5 New Things About Diabetes and Risk

December 9, 2015

Recent research addressed disease risk and how to manage it. Catch up here on the latest headlines.

Women with diabetes have twice the cardiovascular disease risk of men, male infertility increases diabetes risk, diabetes elevates hyperkalemia prevalence in patients with chronic kidney disease-these are some of the recent developments in diabetes research that address disease risk and how to manage it.

Catch up here on some of the latest headlines in diabetes care.


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Cardiovascular Risk Doubles in Women With Diabetes

• Women with type 2 diabetes are twice as likely as men to have coronary heart disease, according to a new American Heart Association scientific statement.

• These women have heart attacks at earlier ages; are more likely to die after a first heart attack; and are less likely to undergo procedures to open clogged arteries, receive cholesterol lowering drugs, and have their blood sugar or blood pressure under control.

• Type 2 diabetes develops in women based on sex-specific differences, such as gestational diabetes and polycystic ovary syndrome.

• African-American and Hispanic women with type 2 diabetes are disproportionately affected by coronary artery disease and stroke compared with men.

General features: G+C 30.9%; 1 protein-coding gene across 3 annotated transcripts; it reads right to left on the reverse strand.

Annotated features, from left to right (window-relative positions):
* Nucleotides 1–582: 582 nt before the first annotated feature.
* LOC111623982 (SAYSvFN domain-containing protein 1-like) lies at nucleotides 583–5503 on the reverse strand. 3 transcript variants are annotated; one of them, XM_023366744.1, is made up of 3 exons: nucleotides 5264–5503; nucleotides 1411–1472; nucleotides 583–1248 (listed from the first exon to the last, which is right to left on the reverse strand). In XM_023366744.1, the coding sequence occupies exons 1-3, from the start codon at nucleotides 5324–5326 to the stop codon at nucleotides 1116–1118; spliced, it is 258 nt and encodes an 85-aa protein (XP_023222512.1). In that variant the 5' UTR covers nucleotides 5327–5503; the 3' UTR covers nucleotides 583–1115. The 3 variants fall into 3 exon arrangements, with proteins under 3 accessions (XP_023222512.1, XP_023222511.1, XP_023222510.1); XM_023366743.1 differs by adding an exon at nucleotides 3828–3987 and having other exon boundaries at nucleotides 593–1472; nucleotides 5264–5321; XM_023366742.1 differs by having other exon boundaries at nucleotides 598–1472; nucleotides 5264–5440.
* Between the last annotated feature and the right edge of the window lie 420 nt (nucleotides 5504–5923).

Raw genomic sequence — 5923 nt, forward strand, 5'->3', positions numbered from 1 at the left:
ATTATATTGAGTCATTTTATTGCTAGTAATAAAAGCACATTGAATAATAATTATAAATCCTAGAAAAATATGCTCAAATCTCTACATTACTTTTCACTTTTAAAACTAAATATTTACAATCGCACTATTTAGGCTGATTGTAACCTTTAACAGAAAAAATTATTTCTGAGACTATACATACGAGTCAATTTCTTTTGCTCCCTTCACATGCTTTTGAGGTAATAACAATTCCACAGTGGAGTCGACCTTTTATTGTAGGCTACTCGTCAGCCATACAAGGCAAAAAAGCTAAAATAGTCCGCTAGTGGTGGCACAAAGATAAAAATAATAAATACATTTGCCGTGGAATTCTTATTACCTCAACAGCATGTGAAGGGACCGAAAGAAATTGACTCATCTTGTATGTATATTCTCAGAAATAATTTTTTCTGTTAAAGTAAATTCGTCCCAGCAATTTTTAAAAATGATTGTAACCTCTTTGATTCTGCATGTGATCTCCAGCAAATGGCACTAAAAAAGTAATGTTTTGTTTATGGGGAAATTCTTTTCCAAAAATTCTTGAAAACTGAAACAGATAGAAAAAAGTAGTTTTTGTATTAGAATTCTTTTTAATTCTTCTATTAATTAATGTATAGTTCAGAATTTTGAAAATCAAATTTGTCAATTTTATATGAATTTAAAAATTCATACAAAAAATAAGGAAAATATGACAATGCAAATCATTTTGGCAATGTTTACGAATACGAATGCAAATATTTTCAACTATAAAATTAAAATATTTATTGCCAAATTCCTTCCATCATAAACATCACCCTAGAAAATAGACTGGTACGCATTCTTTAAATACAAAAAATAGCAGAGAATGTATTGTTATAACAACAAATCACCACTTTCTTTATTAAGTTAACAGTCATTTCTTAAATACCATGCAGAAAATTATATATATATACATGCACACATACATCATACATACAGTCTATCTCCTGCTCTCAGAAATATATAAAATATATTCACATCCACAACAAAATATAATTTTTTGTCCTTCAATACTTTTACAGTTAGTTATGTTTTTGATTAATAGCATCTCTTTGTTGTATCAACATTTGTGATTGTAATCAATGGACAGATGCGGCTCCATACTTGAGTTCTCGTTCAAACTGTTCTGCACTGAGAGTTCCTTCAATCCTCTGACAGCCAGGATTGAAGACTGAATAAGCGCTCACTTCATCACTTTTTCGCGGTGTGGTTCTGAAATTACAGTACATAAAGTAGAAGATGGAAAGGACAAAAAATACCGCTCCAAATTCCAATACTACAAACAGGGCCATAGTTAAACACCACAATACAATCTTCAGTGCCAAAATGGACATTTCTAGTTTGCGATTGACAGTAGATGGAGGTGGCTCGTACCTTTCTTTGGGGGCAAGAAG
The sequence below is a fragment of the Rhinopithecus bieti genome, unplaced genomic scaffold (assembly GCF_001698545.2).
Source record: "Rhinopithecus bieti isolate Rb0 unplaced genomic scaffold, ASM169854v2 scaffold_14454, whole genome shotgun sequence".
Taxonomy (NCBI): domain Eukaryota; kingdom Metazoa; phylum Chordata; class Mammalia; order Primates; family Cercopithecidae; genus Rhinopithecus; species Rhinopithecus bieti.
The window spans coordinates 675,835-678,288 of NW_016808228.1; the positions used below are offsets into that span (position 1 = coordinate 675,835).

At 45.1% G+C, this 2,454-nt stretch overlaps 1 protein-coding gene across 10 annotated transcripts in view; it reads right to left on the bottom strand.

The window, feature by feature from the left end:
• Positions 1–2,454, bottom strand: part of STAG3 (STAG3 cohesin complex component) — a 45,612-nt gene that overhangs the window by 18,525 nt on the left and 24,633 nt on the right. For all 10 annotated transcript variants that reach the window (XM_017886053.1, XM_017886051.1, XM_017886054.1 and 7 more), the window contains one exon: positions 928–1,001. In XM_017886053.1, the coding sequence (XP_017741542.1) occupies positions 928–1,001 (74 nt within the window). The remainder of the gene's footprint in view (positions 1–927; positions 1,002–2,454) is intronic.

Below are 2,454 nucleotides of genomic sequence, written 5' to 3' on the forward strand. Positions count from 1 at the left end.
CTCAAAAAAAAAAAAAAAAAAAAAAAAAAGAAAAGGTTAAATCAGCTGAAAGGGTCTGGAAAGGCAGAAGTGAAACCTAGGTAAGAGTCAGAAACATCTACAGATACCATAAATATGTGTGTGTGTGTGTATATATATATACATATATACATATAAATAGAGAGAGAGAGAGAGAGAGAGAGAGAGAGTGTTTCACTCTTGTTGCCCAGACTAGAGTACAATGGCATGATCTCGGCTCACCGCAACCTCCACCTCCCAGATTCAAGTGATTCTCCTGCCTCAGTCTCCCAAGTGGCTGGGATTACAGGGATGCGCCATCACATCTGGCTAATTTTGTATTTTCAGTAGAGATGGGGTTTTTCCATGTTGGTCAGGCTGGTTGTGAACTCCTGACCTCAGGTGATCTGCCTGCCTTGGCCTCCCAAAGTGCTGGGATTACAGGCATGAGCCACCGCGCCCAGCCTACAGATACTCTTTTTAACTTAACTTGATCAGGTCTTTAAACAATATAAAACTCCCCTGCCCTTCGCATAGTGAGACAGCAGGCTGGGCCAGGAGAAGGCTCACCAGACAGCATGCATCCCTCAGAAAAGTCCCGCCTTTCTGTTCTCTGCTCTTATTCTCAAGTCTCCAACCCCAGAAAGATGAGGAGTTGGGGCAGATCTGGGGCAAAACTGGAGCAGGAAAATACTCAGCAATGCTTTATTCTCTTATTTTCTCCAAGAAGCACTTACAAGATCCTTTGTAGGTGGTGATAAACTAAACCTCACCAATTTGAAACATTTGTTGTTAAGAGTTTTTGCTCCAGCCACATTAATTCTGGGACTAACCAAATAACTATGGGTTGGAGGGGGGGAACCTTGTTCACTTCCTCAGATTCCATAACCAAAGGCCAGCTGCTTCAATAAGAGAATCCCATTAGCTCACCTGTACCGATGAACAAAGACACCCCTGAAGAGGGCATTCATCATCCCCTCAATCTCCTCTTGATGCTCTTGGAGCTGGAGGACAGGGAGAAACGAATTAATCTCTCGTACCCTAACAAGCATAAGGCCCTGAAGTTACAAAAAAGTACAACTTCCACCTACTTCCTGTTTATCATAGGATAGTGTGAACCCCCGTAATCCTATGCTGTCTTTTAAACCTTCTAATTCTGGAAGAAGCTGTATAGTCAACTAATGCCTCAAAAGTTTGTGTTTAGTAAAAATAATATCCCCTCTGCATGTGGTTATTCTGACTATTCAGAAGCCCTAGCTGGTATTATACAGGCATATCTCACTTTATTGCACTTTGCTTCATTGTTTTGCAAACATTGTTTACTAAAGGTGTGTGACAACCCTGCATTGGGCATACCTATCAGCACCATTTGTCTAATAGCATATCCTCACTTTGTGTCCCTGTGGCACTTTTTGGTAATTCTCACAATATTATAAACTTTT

• Women may need to perform more frequent and intense physical activity to lower their risk of heart attack or stroke.


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Male Infertility Ups Diabetes, Heart Disease Risk

• The risk of diabetes, ischemic heart disease, alcohol abuse, and drug abuse was significantly higher in men who received a diagnosis of male factor infertility than in men who received only infertility testing.

• Similar patterns were identified when those with male factor infertility were compared with vasectomized men.

• The association between male factor infertility and later health outcomes was strongest for men who had longer follow-up.

• The findings suggested that additional investigation is warranted to understand the association and identify interventions to improve outcomes.


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Hyperkalemia and Diabetes Linked With Chronic Kidney Disease

• Diabetes was found to significantly elevate the prevalence of hyperkalemia in patients with chronic kidney disease (CKD).

• The prevalence of hyperkalemia was higher only in patients who had stage 3 CKD.

• In multivariate analysis, stage 4 CKD, use of angiotensin-converting enzyme inhibitors, and smoking were independently associated with hyperkalemia.


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Once-Weekly GLP-1RAs Demonstrate Pros and Cons

• Compared with placebo, all once-weekly glucagon-like peptide-1 receptor agonists (GLP-1RAs) reduced HbA1c and fasting plasma glucose.

• Compared with other once-weekly GLP-1RAs, dulaglutide 1.5 mg; once-weekly exenatide; and taspoglutide, 20 mg, showed a greater reduction of HbA1c, fasting plasma glucose, and body weight.

• Risk of hypoglycemia among once-weekly GLP-1RAs was similar.


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GLP-1R G-protein Biased Agonist Shows Promise

• P5, a potent and selective GLP-1R G-protein-biased agonist, promotes G-protein signaling comparable to GLP-1 and exendin-4 but exhibited a significantly reduced β-arrestin response.

• Treatment of diabetic mice with P5 increased adipogenesis, reduced adipose tissue inflammation and hepatic steatosis, and better corrected hyperglycemia and lowered HbA1c  than exendin-4.

• GLP-1R G-protein-biased agonists may provide a novel therapeutic approach to type 2 diabetes.